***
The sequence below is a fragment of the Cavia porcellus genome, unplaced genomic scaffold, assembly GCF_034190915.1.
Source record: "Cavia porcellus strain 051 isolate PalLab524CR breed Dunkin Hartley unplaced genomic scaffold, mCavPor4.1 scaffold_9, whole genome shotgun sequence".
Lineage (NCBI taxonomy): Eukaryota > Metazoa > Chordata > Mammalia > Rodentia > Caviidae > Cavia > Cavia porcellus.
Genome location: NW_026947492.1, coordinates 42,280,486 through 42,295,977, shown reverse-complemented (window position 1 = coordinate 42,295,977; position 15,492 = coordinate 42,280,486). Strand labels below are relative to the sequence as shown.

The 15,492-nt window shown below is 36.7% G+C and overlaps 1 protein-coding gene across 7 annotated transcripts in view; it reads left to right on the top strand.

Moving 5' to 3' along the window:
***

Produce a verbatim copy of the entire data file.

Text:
The sequence below is a fragment of the Cavia porcellus genome, unplaced genomic scaffold, assembly GCF_034190915.1.
Source record: "Cavia porcellus strain 051 isolate PalLab524CR breed Dunkin Hartley unplaced genomic scaffold, mCavPor4.1 scaffold_9, whole genome shotgun sequence".
Lineage (NCBI taxonomy): Eukaryota > Metazoa > Chordata > Mammalia > Rodentia > Caviidae > Cavia > Cavia porcellus.
Genome location: NW_026947492.1, coordinates 42,280,486 through 42,295,977, shown reverse-complemented (window position 1 = coordinate 42,295,977; position 15,492 = coordinate 42,280,486). Strand labels below are relative to the sequence as shown.

The 15,492-nt window shown below is 36.7% G+C and overlaps 1 protein-coding gene across 7 annotated transcripts in view; it reads left to right on the top strand.

Moving 5' to 3' along the window: